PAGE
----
Stone-pelting in Kashmir has dominated headlines for a while now. But the third week of April saw the birth of a new face of rebellion, with young girls taking to the front-lines of the protest.
School-going girls picked up stones and stood their ground against gun-toting men in Srinagar’s Lal Chowk. Dressed in school uniforms, and standing tall with bags on their backs, they covered their faces and proclaimed loudly that they had had enough of being told how to lead their lives. The Quint reached out to schoolgirls who had taken to stone pelting on 24 April.
“We are not scared. If the boys can come out to protest, so can we,” said Rumaisa (name changed), a 17-year-old student at Kothi Bagh Girls Higher secondary school. The girls seem undeterred by death. “Bullets don’t scare us anymore.”
Twenty-four people, including 12 security personnel, were injured on 17 April as students clashed with police, as colleges opened in Kashmir after a five-day shutdown. Such was the intensity of the protests that security personnel had to resort to using teargas shells inside the campus to bring the situation under control.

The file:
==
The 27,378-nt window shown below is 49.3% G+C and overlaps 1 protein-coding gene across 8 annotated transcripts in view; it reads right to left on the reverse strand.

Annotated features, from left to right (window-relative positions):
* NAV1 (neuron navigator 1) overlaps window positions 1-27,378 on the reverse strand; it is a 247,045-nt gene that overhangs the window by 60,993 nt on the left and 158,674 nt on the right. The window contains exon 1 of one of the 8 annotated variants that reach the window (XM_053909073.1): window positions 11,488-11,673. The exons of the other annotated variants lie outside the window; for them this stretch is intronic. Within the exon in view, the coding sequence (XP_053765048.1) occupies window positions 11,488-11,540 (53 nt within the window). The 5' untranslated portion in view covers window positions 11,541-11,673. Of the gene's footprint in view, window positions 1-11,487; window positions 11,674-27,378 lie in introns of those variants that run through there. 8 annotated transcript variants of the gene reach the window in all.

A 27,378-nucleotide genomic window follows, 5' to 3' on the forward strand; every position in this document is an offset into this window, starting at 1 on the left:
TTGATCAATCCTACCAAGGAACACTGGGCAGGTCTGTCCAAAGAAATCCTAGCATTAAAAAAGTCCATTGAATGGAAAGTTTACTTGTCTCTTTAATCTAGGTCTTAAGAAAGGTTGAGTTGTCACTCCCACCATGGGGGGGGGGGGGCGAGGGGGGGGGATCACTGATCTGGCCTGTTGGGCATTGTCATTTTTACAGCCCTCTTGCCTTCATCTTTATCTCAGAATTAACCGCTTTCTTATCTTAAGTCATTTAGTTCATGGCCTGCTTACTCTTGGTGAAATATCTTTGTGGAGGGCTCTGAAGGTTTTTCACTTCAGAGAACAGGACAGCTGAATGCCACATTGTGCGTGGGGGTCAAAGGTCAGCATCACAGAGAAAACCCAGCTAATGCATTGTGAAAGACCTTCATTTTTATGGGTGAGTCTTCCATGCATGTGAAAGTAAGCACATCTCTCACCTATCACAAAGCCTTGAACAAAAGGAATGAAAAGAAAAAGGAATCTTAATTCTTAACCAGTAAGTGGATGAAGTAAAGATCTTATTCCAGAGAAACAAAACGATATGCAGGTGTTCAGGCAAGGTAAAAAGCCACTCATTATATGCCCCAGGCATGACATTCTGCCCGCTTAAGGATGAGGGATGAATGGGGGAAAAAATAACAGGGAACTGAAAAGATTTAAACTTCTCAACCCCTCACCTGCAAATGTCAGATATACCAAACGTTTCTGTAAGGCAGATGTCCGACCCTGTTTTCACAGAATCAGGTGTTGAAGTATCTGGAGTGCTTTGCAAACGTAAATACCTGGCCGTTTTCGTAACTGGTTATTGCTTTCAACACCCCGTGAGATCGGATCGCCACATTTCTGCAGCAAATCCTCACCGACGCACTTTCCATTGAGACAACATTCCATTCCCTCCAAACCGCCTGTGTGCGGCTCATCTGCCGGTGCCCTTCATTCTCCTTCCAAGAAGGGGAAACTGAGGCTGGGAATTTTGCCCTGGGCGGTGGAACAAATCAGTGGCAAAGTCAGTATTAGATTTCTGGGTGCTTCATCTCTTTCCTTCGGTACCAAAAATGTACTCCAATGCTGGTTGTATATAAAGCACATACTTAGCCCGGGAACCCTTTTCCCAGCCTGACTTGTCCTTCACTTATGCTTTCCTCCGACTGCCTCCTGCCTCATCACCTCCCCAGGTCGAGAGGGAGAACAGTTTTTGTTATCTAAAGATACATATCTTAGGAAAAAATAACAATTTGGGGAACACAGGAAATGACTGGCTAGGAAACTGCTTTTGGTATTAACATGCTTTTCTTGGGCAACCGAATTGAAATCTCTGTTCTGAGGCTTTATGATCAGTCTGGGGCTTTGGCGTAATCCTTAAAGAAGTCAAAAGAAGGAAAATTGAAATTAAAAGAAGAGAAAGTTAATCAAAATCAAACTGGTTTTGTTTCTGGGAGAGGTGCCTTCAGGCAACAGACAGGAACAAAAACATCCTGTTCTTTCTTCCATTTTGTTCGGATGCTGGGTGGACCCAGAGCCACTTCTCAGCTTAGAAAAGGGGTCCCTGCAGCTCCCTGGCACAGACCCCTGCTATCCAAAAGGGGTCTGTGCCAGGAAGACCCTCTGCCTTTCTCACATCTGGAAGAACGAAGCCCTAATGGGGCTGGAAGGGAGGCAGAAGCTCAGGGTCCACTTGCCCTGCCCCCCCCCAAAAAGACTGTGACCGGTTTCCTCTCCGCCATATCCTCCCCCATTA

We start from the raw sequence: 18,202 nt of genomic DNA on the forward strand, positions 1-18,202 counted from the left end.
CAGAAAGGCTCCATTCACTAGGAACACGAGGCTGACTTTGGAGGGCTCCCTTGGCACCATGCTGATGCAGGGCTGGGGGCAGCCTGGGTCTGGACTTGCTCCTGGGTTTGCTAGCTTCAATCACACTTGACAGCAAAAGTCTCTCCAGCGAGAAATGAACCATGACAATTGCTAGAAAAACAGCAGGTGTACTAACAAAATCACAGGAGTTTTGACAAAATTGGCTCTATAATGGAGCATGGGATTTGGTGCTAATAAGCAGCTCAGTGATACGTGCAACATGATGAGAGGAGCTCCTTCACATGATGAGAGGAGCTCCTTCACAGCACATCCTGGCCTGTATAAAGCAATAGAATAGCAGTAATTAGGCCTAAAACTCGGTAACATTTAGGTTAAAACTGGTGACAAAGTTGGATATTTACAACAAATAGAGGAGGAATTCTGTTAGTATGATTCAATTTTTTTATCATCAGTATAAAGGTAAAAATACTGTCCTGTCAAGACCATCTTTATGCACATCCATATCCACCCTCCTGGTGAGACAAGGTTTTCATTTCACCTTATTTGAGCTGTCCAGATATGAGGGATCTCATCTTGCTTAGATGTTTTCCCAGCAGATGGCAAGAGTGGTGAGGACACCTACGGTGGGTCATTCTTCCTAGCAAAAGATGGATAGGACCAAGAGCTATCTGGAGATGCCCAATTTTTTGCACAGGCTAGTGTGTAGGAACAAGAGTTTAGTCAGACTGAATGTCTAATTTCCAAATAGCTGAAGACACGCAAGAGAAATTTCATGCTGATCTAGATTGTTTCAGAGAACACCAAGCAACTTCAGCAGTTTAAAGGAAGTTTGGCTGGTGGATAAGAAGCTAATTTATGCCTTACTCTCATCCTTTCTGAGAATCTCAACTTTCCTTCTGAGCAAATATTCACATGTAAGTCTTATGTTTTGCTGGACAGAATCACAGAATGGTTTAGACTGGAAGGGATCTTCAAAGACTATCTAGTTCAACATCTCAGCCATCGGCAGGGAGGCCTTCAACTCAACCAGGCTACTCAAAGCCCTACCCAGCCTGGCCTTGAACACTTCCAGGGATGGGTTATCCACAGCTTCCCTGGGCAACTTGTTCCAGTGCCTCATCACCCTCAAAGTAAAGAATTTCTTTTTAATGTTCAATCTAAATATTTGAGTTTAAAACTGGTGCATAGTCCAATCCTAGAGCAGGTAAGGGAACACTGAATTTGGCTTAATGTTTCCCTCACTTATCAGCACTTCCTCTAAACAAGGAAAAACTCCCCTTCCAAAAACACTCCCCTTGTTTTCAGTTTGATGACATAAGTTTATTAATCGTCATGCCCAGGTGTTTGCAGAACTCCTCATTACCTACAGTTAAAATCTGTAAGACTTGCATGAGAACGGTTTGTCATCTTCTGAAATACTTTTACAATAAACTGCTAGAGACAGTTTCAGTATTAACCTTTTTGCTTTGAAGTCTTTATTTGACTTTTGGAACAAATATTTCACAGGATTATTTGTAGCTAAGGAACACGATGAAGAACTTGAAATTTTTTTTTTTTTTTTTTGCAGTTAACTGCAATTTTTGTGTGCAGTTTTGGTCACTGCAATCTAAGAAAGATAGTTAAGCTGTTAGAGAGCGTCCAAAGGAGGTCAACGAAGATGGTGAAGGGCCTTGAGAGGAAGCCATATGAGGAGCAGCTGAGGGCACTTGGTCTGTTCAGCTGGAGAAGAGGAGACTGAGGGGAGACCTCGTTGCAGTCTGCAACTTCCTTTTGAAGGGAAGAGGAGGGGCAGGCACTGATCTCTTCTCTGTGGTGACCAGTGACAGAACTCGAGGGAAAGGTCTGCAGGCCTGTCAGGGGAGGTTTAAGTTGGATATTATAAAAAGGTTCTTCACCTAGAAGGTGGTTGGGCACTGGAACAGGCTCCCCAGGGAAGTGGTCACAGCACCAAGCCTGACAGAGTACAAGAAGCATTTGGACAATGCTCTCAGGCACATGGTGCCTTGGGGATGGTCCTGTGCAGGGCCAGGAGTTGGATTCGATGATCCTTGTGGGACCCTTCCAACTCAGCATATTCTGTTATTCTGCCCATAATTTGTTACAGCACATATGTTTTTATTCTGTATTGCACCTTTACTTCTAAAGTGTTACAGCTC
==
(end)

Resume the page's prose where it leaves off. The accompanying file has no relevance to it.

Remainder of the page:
Students were seen shouting pro-azaadi slogans as they charged at the security personnel and hurled stones at policemen, who had arrived on the spot armed with teargas shells and pellet guns.
The violent protests first erupted on 15 April, when security forces allegedly raided a college in southern Kashmir's Pulwama district and assaulted students. At least 54 people were injured in the violence. Two days later, another round of student protests left more than 100 students hurt.
“We are protesting against the manhandling and beating up of students by security forces. The government is now targeting the student community,” said a student at the Girls’ Higher Secondary School, Soura. “If they attack us, we’ll fight back.”
Last week, Iqra (17) sustained a serious head injury after a policeman allegedly hurled a stone at her. Iqra was one of the 100 students from Women’s College, Nawakadal, who participated in a peaceful protest against the police action that had left dozens of college students in south Kashmir’s Pulwama injured.
“Our education is suffering, but how does that matter? Young boys and girls are getting killed. We won’t stop,” another girl student said. “This is going to continue so that eventually we can live peacefully. We can’t go on with our lives when we know our brothers and sisters are being systematically targeted. We can’t forget that Insha lost her eyesight. We can’t forget those 100 young boys who were killed last year.” she added.
Valley Unrest Hurts Education
Education has taken a major hit since the return of tensions in the Kashmir Valley since the summer of 2016. Dozens of government run and private schools were targeted by unidentified arsonists reducing them to smouldering pillars and charcoal frames.
(Adnan Bhat is a Srinagar based journalist.)